A patient registry is an organized system that uses observational study methods to collect uniform data both clinical and other types to evaluate specified outcomes for a population defined by a particular disease, condition, or exposure and that serves predetermined scientific, clinical, or policy purposes. So what are patient registries? and why do we need them?
Advantages of Patient Registries
- The data are collected in a naturalistic manner, such that the management of patients is determined by the caregiver and patient together and not by the registry protocol.
- The registry is designed to fulfill specific purposes, and these purposes are defined before collecting and analyzing the data. In other words, the data collection is purpose driven rather than the purpose being data driven (meaning limited to or derived from what is already available in an existing data set).
- The registry captures data elements with specific and consistent data definitions.
- The data are collected in a uniform manner for every patient. This consideration refers to both the types of data and the frequency of their collection.
- The data collected include data derived from and reflective of the clinical status of the patient (e.g., history, examination, laboratory test, or patient-reported data). Registries include the types of data that clinicians would use for the diagnosis and management of patients.
- At least one element of registry data collection is active, meaning that some data are collected specifically for the purpose of the registry (usually collected from the patient or clinician) rather than inferred from sources that are collected for another purpose (administrative, billing, pharmacy databases, etc.). This definition does not exclude situations where registry data collection is a specific, but not the exclusive, reason data are being collected, such as might be envisioned with future uses of electronic health records, as described in Chapter 15. This definition also does not exclude the incorporation of other data sources. Registries can be enriched by linkage with extant databases
In addition patient registries also helps with risk stratification. Risk stratification is an exciting methodology that assists in identifying outcomes for specific patient populations. Once a population has been identified, clinicians can intervene appropriately to promote a positive result. The ability to risk stratify saves healthcare systems a great deal of time, energy, and money. Risk stratification takes the guesswork out of helping our patients and helps us preserve fixed resources. It will be an important part of controlling healthcare costs in the future. But most important, in the case of heart failure, it provides our patients the additional assistance needed for a better outcome. After a cohort (risk stratification) has been defined, you will begin to tie metrics and stratifications to the cohort. Each distinct cohort may have its own unique set.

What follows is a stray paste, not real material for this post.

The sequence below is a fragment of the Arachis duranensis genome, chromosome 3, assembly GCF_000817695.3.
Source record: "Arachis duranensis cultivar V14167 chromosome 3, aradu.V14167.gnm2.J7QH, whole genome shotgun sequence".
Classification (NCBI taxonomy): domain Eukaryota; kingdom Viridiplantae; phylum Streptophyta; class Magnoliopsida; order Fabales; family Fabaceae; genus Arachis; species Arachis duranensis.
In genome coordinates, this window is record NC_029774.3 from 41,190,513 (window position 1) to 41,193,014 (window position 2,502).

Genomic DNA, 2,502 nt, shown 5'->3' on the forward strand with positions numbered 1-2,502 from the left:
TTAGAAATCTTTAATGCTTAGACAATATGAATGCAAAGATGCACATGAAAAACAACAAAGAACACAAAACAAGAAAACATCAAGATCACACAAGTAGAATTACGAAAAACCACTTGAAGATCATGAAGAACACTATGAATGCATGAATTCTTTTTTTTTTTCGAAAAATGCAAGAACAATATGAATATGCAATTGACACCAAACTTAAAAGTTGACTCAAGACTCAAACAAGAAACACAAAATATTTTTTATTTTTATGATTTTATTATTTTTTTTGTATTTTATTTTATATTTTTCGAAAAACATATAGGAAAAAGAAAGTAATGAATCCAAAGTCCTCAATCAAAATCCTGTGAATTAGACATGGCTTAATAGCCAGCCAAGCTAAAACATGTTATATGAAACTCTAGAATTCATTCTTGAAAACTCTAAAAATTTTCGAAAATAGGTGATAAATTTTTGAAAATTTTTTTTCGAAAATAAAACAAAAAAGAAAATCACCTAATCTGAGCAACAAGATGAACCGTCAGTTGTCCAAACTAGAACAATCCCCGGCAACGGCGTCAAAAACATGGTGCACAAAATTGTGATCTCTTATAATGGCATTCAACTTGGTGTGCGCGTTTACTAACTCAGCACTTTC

So what do HF readmissions have to do with risk stratification? Everything! By using a risk stratification tool, a provider is able to determine if a patient is at a high risk for readmission and can provide intense focus on providing interventions like those suggested above. However, these interventions require finite resources and precious clinician time. By stratifying for a specific group of patients, these limited resources can be directed to the patients where they provide the most value. It makes so much sense! A recent national study by Bradley and others (2012) provides good evidence that some practices implemented by hospitals to reduce readmissions, such as follow-up appointments within 48 to 72 hours of hospital discharge, medication reconciliation by a nurse, involving social workers or case managers, and ensuring outpatient physicians are provided with a discharge summary, really does help prevent readmissions.
With a great deal of thought and input from clinicians, a tool has been developed that has begun to identify patients at high risk of being readmitted. This tool analyzes a number of variables including socioeconomic issues, abnormal lab values, the percentage of left ventricle ejection, a patient’s history of previous readmissions, etc. Patients that need interventions will be flagged as high risk and appropriately treated by clinicians.